The Long Road to New York
Posted on October 18, 2010
Simon Bairu, 27, will make his marathon debut in New York on Nov. 7. He won the 2005 and '06 N.C.A.A. cross-country titles at Wisconsin and holds the Canadian record for 10,000 meters at 27 minutes 23.63 seconds. He ran 1:02:08 in finishing fifth in the Philadelphia half-marathon in September.
On Nov. 7, I will run my first marathon. At 26.2 miles, it is a journey that will not only take me through the five historic boroughs of New York but also to the extreme limits of my mental and physical capacity. My journey to New York has truly been one of improbable odds. It has been a journey that has afforded me the opportunity to compete in numerous countries and has led to many successes, including two N.C.A.A. cross-country titles and the Canadian 10,000 meters record.
My story is the accumulation of all that my parents had sacrificed for me and my two siblings. My story is unique to my perspective yet common in the fabric of my city, Regina, Saskatchewan, a community of native Americans, blue collar workers, and immigrants in Midwestern Canada. In order to understand my journey and what it is that fuels my desire to compete in one of the world's most prestigious events, you must understand the almost 7,000-mile journey from Riyadh, Saudi Arabia, where I was born to an Ethiopian mother and Eritrean father, to Regina, Saskatchewan, where my family finally settled after a brief stay in Athens when I was 4 years old.
My parents gave up dreams, hopes and aspirations all for the hope that my siblings and I could have a chance at a better life. When our family first arrived in Canada in 1988, there were times that seemed bleak. Our home was robbed two weeks after our arrival, yet my mother and father were determined to succeed for their kids. They were determined to do whatever it would take to adjust to our new home country, because they knew this was the place where my siblings and I would have the best opportunity to succeed.
The saying goes that it takes a village to raise a child, and no phrase better defines my career thus far. At the age of 14, after getting in a fight after school, my eighth grade teacher, Steve Wihak, decided the best punishment was to force me to join the local track club. This wasn't the first fight I had instigated and Mr. Wihak could have easily suspended me. Instead, he saw a potential within me. He believed in me. He didn't see me as a troublemaker; he saw me as someone who simply needed direction. He would often tell me later that, at that time, I was a child with a lot of energy and I just needed to channel my energy in a positive direction. Mr. Wihak introduced me to my high school club coach, Dr. Steve Gersten. Dr Gersten, a native of New York, saw something within me as well: he believed in me at a time when I didn't believe in myself. He wouldn't let me give up on myself. Dr. Gersten, along with my father, instilled in me an unwavering confidence that has withstood the ups and downs of my career. He provided me with the tools I needed to not only become a better athlete but also a better person. With his guidance I was able to get a full scholarship to the University of Wisconsin, where I graduated with a bachelor's degree in sociology in 2007.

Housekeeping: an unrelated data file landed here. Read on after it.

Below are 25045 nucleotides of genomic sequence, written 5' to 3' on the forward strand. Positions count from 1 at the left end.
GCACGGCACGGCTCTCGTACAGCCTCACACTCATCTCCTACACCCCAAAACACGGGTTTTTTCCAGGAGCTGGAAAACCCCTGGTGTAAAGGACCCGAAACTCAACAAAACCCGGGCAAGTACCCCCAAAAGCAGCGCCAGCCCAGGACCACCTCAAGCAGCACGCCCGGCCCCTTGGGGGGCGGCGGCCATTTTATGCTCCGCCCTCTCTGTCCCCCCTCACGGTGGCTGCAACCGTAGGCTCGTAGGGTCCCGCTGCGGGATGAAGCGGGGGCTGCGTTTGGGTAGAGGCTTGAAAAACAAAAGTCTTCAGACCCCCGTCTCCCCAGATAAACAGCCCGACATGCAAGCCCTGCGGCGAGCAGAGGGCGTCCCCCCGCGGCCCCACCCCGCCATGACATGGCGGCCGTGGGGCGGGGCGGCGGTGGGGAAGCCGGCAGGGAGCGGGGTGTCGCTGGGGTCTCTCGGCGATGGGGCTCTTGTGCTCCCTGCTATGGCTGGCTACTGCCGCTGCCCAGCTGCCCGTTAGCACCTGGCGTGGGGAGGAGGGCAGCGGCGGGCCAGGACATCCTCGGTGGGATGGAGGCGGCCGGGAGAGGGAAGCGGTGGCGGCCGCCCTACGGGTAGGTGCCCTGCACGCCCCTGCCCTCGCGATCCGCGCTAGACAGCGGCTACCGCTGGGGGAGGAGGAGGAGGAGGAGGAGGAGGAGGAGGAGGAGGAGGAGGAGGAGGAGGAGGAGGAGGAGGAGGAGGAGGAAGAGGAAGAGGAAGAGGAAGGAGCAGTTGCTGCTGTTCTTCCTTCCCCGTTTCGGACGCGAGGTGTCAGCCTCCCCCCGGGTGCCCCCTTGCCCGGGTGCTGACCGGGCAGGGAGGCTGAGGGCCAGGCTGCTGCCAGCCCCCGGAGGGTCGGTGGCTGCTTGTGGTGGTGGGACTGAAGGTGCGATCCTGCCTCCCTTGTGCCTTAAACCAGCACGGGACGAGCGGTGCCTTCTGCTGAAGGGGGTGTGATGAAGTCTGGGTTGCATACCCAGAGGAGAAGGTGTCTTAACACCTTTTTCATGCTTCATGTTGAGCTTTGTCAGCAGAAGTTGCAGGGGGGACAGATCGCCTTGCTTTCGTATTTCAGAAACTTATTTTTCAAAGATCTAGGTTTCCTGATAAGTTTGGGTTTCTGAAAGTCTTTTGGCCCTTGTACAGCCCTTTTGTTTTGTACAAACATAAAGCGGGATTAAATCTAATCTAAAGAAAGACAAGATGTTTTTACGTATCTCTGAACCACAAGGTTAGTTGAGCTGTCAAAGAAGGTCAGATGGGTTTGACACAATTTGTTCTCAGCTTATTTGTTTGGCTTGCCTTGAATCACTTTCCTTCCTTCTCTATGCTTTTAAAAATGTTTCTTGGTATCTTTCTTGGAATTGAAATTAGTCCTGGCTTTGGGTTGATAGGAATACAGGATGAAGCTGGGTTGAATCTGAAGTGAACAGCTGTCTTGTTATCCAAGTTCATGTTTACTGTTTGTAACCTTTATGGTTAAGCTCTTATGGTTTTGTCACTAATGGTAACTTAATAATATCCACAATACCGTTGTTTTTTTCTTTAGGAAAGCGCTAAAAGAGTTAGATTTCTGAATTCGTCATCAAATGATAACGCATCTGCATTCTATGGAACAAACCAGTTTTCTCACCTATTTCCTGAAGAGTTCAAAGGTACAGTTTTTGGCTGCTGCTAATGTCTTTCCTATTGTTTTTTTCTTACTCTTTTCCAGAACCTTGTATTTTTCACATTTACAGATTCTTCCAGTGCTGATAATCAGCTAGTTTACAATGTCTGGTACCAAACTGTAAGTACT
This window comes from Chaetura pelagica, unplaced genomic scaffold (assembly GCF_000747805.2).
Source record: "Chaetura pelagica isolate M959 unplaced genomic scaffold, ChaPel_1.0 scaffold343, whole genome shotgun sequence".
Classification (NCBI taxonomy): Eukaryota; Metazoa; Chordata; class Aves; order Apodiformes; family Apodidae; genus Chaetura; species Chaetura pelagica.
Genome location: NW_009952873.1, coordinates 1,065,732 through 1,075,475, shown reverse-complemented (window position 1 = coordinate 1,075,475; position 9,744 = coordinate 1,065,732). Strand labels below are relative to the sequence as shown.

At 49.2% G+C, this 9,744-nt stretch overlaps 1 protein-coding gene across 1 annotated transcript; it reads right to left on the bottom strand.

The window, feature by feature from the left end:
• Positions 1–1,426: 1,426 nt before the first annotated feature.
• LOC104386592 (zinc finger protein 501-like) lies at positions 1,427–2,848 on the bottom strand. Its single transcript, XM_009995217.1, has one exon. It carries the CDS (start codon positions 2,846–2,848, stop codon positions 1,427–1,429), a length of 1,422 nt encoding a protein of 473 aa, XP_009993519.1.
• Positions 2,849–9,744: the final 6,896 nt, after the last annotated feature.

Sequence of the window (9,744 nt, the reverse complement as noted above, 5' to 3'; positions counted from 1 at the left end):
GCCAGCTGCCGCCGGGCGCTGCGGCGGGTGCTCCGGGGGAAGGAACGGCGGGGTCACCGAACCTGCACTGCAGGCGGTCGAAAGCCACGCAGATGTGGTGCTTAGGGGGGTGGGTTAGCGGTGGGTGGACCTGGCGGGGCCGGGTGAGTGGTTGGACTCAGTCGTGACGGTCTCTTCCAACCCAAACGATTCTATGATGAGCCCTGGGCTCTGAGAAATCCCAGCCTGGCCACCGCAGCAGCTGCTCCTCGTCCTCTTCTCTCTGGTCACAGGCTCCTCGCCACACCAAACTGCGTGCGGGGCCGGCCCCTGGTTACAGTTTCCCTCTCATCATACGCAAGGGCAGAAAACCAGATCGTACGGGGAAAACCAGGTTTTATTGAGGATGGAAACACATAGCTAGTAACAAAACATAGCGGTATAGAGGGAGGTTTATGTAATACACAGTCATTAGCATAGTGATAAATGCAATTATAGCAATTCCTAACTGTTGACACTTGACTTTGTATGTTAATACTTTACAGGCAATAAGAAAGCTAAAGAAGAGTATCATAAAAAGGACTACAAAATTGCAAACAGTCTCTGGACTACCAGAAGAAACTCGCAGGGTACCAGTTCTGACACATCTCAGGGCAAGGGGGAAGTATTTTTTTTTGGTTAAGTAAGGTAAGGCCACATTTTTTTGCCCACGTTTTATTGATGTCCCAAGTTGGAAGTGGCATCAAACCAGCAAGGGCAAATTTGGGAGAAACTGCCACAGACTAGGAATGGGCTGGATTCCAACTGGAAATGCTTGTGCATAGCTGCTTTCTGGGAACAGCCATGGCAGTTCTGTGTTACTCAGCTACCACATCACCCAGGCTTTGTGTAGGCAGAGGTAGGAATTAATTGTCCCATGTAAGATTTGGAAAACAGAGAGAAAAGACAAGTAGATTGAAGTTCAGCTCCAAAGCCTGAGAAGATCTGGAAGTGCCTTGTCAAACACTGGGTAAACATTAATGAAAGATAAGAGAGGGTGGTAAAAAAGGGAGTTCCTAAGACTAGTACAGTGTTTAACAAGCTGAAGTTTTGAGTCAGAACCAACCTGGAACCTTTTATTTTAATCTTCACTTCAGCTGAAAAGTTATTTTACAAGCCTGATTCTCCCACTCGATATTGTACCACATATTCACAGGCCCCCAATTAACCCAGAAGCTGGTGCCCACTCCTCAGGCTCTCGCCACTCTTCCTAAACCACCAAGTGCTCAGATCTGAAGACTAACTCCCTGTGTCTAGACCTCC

Today, as I put in the final three weeks of preparation before the New York City Marathon, I think about how incredibly fortunate I am to have great training partners, family and friends who continue to inspire me and humble me with their unwavering support. Ten years ago I never thought I would be preparing for the marathon, let alone be sponsored by Nike. My life has truly been an amazing journey.
This is my story, and on Nov. 7 as I stand on the start line, staring down the Verrazano-Narrows Bridge with anticipation and adrenaline flowing through my veins, I will remember that I do not stand alone. I will be accompanied by all those who have helped me throughout my life prepare for this moment. hope they can take pride and comfort in knowing that their work, though often met with reluctance and aggression by my young and destructive self, was not in vain. I will stand there also thinking about my heroes, my rock, my parents. For them the opportunity that I have to run the New York City Marathon is a continuation of their journey, which started as nothing more than a glimmer of hope so many years ago, 7,000 miles away.
Simon Bairu of Canada will run his first marathon Nov. 7 in New York.
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The Good, the Bad and the Ugly
May 30, 2011 - Read more
Chicago Shamrock Shuffle
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Three First-Time Marathoners Preparing to Take On the World
October 28, 2010 - Read more
The Long Road to New York
October 18, 2010 - Read more